PENSACOLA, Fla. (WKRG) — Sacred Hart, a new movie and drama television series, concluded filming today in Pensacola.
Sacred Hart Hospital’s medical director, Dr. Darin Brooks, is a man burdened by his tragic past, while just trying to make it through to fight another day. The father of four, whose children have all followed his footsteps and joined him as resident doctors at the hospital, is surrounded by drama. While bearing the tragic loss of his wife’s passing after being in a coma, Brooks has to fight off the continuous advances of the nurses and their affairs, deal with his children’s mothers and their continuous drama and have his authority constantly questioned by the board of directors.
The show’s creator, Elrico Tunstall said he came up with the idea of the show on the couch with his wife.
“Four years ago, I was at the house, watching T.V. and it kind of hit me,” said Tunstall. “My wife and I realized that the same things are always on. With me, being the type of person who is really into different streaming services, I started thinking about things we haven’t seen yet. It just came to me, we have never seen a hospital owned by an African American family, where they were successful and ran it from top to bottom. It really expanded from there.”
Tunstall said there are 90 actors, 20 crew members and more than 200 extras working on the film in Historic Pensacola. He said it is important to have opportunities like this to keep the talent from leaving the city.
“This project is of extreme importance,” said Tunstall. “Look at the talent that leaves our city, each and every day. They leave for Atlanta, New York and California. By creating this project, we are able to have something for people to stay here. It’s getting to the point where we are losing a lot of talent. This project is going to draw and keep what we need here to keep Pensacola forward in the future.”
Executive producers discuss Sacred Hart
For executive producers Bill Marshall and Ladaron Clardy, this project is opening doors for the city of Pensacola that haven’t been opened before.
“We have tons of talent here and we knew that we had the ability to do something that hasn’t been done with a major movie in this city,” said Marshall standing outside of Five Sisters Blues Café.
By incorporating local businesses as the backdrop of many of the movie’s scenes, Marshall said it is a way to show the history of their lives growing up in Pensacola.
“We spent a lot of time on Belmont-DeVilliers when we were younger,” said Marshall. “After sports events or things like that, we would come to this street and hang out. This building was actually a place we would come and eat. It’s sentimental to do stuff down here on the blocks.”
Clardy agreed with Marshall and said it was the neighborhood that brought them all together when they were young.
“We would come from all around and eat at the chicken stand,” said Clardy. “There are a lot of memories in this area.”
Marshall said making this movie is a way to show the Black community that there are other things they can do to broaden their mind, not broaden their pockets.
“This gives you an outlet to try different things, and hopefully cause a generation of separation from some of the curses we have,” said Marshall. “We are just trying to open the door to try and get people behind us so we can bring them along with us.”
Actors talk about being apart of Sacred Hart
Pensacola reality TV celebrity Anwon Boneface Johnson plays Omar, one of the bosses in Sacred Hart. He got his start on reality TV on two seasons of Ink Master and now has tattoo shops in Warrington and Atlanta.
“It is a small role, but I’m grateful for it,” said Boneface. “I am aware that small opportunities open the door for greater opportunities. It was a small opportunity that led me to being one of the first people from the city on a national stage that wasn’t an athlete. So, what they are doing here is creating more opportunities. I wouldn’t even call them small, because they are opportunities that can open doors down the road. This is one of the things that we don’t have here. I think them bringing this will create those types of opportunities for the people here.”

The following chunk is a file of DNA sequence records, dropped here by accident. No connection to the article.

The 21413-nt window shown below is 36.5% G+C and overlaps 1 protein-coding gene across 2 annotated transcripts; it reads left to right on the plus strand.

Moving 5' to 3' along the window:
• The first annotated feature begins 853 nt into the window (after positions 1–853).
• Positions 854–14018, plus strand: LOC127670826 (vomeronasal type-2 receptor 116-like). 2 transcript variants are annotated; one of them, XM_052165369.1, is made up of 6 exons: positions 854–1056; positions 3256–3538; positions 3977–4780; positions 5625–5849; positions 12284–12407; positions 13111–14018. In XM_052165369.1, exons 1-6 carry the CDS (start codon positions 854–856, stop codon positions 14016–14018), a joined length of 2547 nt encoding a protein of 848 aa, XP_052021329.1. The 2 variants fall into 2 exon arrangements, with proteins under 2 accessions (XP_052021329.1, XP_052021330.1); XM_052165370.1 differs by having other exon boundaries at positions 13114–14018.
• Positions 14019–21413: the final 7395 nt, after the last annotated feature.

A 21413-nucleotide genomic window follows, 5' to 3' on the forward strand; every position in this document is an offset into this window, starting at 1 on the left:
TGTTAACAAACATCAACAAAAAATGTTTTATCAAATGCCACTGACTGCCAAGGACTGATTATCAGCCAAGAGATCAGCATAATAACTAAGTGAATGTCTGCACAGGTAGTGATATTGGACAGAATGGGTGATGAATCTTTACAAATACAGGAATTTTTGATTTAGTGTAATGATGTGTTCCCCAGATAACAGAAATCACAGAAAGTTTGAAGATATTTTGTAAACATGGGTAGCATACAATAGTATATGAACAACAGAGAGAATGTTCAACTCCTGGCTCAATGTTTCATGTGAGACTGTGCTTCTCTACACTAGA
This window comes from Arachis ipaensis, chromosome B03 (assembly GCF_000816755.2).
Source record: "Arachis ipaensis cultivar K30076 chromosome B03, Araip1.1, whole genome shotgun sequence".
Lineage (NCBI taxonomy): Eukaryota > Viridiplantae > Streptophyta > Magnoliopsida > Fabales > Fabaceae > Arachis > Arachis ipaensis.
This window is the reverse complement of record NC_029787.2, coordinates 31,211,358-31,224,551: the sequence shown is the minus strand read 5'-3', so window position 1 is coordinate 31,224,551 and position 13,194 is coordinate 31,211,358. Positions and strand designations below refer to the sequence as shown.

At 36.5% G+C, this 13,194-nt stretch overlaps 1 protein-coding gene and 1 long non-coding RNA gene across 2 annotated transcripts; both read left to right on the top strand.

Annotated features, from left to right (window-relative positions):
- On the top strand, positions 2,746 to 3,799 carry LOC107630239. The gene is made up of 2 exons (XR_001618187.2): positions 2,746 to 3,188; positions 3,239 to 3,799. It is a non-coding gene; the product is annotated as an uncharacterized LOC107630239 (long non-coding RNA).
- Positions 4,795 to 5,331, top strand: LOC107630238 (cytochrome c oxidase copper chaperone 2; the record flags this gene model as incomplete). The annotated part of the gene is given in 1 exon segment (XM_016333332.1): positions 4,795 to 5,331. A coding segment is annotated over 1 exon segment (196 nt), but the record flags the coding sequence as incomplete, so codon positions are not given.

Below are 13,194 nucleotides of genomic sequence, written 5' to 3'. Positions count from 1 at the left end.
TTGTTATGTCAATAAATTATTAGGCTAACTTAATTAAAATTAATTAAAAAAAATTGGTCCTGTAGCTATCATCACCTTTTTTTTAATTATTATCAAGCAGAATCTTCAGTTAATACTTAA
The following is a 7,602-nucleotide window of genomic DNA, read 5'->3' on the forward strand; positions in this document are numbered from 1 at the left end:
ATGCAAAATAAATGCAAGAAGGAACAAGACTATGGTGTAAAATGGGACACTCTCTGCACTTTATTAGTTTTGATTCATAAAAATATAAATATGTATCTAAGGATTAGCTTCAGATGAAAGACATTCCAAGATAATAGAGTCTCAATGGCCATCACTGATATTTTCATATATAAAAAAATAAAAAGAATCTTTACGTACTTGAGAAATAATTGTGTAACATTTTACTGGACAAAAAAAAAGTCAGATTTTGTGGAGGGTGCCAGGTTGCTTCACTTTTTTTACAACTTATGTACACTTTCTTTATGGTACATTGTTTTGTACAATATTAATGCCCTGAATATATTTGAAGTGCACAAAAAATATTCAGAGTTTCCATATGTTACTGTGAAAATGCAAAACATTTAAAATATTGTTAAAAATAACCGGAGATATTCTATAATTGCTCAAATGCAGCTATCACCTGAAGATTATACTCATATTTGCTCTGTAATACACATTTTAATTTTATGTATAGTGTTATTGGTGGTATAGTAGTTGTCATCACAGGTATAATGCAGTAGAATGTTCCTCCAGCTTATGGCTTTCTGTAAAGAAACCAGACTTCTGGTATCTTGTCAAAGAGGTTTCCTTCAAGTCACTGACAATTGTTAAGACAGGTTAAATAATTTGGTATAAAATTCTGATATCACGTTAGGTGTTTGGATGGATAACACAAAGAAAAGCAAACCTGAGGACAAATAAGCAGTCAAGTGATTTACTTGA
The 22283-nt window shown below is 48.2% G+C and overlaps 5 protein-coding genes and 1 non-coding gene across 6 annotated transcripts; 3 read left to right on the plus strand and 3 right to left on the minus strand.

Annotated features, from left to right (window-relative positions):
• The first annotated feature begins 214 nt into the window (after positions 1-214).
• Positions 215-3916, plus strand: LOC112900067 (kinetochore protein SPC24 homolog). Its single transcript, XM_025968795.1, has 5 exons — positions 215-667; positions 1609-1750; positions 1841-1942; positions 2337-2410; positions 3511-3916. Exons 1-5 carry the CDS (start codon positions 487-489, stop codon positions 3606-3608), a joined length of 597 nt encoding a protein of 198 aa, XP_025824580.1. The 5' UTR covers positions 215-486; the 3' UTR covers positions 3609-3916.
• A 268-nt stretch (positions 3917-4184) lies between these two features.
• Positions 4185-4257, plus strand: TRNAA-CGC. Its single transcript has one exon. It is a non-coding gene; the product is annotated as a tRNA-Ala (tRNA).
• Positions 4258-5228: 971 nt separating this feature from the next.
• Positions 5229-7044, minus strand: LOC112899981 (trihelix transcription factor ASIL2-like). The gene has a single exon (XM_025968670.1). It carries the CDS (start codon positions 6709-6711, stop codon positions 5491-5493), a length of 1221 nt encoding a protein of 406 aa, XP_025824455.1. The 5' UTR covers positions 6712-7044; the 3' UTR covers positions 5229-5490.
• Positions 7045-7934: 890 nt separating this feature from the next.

Boneface said everything drives off of motivation, when asked about children of color seeing him on T.V.
“We are what we see,” said Boneface. “We are just trying to change what the kids see. Everything is influenced. Nobody wakes up and chooses to be anything, everything comes from what you see, and we are just trying to change what the kids see.”
Jeff Sapp, Erial McDonald, LaMonica Lewis and Favor are all lead actors in Sacred Hart.
For Sapp, he said his journey in acting started four years ago with Tunstall’s Manager of the Year Acting Core Part Three.
“Elrico brought me in and invited me to take the actors core class and that’s where I met Favor,” said Sapp. “A lot of what I’ve learned not only came from Elrico, but it also came from Favor, who was one of my instructors. I have learned a lot. Elrico actually signed me for representation as an artist, but he saw the potential in me and I wanted to act, so here we are now.”
Lewis said she saw the casting call on Facebook and new that she had to audition.
“Even if I didn’t get a role, I knew that I had to at least go,” said Lewis. “I did acting in high school and a little bit in college, but for the past five years, I haven’t done anything besides modeling.”
McDonald said she started acting when she was 18 but had no clue that she would be on the cast of Sacred Hart.
“I thought I was going to be a little Beyonce somewhere,” said McDonald. “But I love acting. I started acting with little kids and I saw just how serious they were. It was magic. I did a couple of extra spots for a couple of movies, but I stopped when I had my son. It was a good five years of just being a parent, then I saw the audition on Facebook. Everybody started sending it to me nonstop, so I figured I needed to audition. I didn’t know that this community was going to become mine. This is wonderful.”
Favor, who said he is from the “Gump,” is the veteran of the set.
“I’ve known Elrico the longest, probably looking at eight years,” said Favor. “I started in Actors Core One and became an instructor for the rest of the time. We are now more like family. I have been on the Walking Dead and a few other movies. Those types of experiences and things that we bring is what brings the magic to what we have going on right now. Life is my experience.”